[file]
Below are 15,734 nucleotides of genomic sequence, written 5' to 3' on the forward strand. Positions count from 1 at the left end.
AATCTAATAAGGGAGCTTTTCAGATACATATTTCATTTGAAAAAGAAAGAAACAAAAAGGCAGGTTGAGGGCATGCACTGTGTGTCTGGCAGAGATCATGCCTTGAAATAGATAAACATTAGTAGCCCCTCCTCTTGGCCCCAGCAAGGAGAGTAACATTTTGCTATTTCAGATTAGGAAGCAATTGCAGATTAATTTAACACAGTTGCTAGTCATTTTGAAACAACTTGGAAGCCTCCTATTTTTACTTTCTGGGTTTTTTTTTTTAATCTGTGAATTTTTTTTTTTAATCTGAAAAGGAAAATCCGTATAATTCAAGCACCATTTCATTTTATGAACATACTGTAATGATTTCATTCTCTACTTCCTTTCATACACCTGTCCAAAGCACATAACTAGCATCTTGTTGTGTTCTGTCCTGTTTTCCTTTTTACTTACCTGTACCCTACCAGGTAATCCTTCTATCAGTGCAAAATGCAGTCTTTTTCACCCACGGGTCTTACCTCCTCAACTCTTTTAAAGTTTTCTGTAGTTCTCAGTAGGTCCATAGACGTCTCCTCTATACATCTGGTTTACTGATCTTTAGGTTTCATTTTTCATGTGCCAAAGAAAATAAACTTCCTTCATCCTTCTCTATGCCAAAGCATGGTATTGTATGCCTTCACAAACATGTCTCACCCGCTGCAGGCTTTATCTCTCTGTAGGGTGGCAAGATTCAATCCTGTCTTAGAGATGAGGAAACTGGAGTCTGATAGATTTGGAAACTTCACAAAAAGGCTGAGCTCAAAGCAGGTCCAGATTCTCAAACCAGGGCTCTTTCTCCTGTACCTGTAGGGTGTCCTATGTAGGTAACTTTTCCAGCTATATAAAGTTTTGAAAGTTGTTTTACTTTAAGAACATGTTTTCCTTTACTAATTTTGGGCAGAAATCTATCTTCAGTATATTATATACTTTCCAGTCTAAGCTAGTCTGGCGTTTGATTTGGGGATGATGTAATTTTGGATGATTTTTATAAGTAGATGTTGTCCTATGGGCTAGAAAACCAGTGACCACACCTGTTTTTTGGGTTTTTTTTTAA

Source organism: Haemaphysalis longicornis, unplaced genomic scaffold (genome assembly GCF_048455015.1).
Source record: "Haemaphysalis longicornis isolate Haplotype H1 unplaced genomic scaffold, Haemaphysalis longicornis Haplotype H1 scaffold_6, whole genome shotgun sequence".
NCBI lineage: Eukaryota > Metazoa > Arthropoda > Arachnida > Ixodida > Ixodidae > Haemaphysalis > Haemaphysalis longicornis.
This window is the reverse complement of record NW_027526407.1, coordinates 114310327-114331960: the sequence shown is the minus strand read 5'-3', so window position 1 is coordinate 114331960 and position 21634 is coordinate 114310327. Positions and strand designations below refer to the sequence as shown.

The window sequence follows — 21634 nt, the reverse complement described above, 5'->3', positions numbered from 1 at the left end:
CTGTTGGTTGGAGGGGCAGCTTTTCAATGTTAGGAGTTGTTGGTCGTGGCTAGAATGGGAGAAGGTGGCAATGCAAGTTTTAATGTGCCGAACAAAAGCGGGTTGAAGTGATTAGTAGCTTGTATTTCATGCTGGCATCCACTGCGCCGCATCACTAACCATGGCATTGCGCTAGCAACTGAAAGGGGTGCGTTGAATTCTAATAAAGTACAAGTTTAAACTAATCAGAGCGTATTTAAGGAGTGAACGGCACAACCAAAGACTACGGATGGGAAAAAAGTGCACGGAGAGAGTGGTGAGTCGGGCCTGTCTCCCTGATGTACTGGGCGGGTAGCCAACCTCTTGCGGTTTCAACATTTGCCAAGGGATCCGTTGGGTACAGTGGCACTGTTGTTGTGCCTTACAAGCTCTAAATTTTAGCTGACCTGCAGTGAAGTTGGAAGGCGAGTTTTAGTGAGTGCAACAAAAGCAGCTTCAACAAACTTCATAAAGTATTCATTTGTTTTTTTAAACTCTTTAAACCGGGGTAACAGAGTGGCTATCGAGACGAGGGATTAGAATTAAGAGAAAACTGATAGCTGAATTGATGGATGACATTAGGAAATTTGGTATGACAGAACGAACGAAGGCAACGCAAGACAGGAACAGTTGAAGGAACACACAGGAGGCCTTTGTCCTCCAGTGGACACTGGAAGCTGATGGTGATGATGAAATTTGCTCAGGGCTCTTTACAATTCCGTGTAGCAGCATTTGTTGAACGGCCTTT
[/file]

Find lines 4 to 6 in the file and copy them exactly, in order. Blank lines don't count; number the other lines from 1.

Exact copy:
Source record: "Haemaphysalis longicornis isolate Haplotype H1 unplaced genomic scaffold, Haemaphysalis longicornis Haplotype H1 scaffold_6, whole genome shotgun sequence".
NCBI lineage: Eukaryota > Metazoa > Arthropoda > Arachnida > Ixodida > Ixodidae > Haemaphysalis > Haemaphysalis longicornis.
This window is the reverse complement of record NW_027526407.1, coordinates 114310327-114331960: the sequence shown is the minus strand read 5'-3', so window position 1 is coordinate 114331960 and position 21634 is coordinate 114310327. Positions and strand designations below refer to the sequence as shown.